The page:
But once your customers actually do choose you, if you want to get them to love you, you’ve got to deliver on the goods. You’ve got to delight them. You’ve got to give them a fabulous experience in all aspects of your business.
That’s what the W Hotel did.
Yes, they solved my primary need of comfortable, clean lodging for a few nights while I was away from home. A million hotels could have done that.
But that X-factor that set them apart and will make me remember them for always was their attention to detail. Their meticulous focus on making every aspect of my stay memorable, comfortable, and enjoyable for me as a guest. The paid attention to even with the most mundane of tasks, like riding an elevator.
George Washington Carver totally nailed it with this sentiment:
“When you do the common things in life in an uncommon way, you will command the attention of the world.”
Because the W Hotel made my experience with something very common, uncommon, they made it so I couldn’t not pay attention to them. They made it so I couldn’t forget them.
Think about it. How many elevators have you ridden in your day? Too many to count I’m sure. All of my elevator experiences are are totally forgettable. Except that one.
But when you’re able to shake things up, and make something as ho-hum as riding an elevator an experience that makes you want to get in again and again, that’s when you’re on to something. That’s when you’re creating an experience that delights your customers. That’s what’s gonna make them come back for another dose of what you got. That’s what’s gonna get them to tell their friends about it (like I am with you now).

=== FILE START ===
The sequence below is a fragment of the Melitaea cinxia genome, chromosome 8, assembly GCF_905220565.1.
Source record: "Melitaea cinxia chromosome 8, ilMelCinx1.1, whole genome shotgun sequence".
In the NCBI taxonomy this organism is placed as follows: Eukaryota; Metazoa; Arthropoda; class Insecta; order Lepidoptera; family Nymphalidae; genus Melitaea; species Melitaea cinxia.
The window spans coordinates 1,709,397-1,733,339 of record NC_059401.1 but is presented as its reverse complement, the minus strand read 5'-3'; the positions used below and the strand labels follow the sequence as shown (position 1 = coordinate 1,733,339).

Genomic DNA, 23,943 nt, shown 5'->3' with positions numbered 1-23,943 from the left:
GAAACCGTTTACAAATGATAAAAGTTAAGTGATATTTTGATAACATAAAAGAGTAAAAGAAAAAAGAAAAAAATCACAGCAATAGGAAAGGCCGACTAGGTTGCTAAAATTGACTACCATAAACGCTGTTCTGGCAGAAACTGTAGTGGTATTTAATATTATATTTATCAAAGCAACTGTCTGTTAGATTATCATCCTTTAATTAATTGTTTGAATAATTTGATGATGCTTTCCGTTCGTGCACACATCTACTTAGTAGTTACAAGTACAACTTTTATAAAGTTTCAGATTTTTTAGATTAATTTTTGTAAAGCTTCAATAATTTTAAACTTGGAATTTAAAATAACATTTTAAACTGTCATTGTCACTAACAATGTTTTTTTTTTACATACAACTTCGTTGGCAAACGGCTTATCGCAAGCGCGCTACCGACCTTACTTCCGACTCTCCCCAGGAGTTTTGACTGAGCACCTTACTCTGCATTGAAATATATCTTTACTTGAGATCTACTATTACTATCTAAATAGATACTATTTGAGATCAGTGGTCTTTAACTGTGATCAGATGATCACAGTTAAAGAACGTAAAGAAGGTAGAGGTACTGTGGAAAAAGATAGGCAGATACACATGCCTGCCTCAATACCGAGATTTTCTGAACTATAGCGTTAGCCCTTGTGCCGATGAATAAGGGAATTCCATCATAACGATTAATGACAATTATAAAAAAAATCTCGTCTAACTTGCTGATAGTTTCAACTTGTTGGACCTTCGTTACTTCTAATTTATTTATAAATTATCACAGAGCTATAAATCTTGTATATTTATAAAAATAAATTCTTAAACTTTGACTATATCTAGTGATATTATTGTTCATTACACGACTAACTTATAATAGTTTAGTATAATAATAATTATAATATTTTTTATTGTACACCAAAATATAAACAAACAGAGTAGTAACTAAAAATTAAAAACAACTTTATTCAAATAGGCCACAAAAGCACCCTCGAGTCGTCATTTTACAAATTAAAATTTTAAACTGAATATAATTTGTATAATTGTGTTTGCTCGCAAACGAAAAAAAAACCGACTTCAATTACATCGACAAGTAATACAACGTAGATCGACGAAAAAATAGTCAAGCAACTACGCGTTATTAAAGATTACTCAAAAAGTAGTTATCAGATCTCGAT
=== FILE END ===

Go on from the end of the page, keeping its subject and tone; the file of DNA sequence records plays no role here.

How to kick forgettable to the curb
Being unforgettable takes work. And planning. And effort.
So don’t take for granted that everyone is just going to automatically love all the things you do. To be unforgettable and do awesome things, you’ve got to think first about how to make the common, uncommon. And then you’ve got to plan for how to make it happen.
To create that rock-star elevator experience, there were probably a group of people at W Hotel headquarters who sat around thinking about all the different places their customers went and how they experienced the hotel. And once they had that list, they had to spend some time brainstorming how they could make every aspect of that experience memorable.
In your quest to make the experience your customers have with you a delightful one, ditch the standard way of doing things. You’ve got to be uncommon. You’ve gotta shake things up a bit. Reject doing things the way everyone expects them to be done.
That’s when you’ll stand out. That’s when your customers take notice. That’s what will spark them to want more doses of what you got. Something they can’t get anywhere else.
So the question for you is, what is it about your business and your products that’s unforgettable? How are you being and doing awesome to the point that it’s noteworthy for your customers?
Think about it, and let me know.
And if you need some ideas to jumpstart your thinking, I’ve got your back. Here are 26 ways you can be awesome, do awesome, and make it so your customers will never forget you.
Check them out, and then send me a note to tell me which you’ll implement in your business (or already have used).